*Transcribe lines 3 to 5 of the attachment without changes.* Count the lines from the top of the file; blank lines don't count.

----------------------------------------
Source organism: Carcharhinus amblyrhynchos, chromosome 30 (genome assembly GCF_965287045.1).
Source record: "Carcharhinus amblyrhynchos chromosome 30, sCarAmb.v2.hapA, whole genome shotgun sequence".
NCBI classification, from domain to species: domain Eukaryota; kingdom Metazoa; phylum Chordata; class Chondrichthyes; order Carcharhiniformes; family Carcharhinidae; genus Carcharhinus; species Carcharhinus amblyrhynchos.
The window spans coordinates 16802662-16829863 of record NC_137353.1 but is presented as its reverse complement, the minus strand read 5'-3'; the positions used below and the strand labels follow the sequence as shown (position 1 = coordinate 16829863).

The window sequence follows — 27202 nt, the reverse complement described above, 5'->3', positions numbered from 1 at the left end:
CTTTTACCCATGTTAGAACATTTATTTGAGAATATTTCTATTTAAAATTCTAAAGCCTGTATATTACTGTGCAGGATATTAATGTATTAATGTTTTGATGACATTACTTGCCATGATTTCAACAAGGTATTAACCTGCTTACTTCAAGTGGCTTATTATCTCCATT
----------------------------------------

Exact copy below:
NCBI classification, from domain to species: domain Eukaryota; kingdom Metazoa; phylum Chordata; class Chondrichthyes; order Carcharhiniformes; family Carcharhinidae; genus Carcharhinus; species Carcharhinus amblyrhynchos.
The window spans coordinates 16802662-16829863 of record NC_137353.1 but is presented as its reverse complement, the minus strand read 5'-3'; the positions used below and the strand labels follow the sequence as shown (position 1 = coordinate 16829863).

The window sequence follows — 27202 nt, the reverse complement described above, 5'->3', positions numbered from 1 at the left end: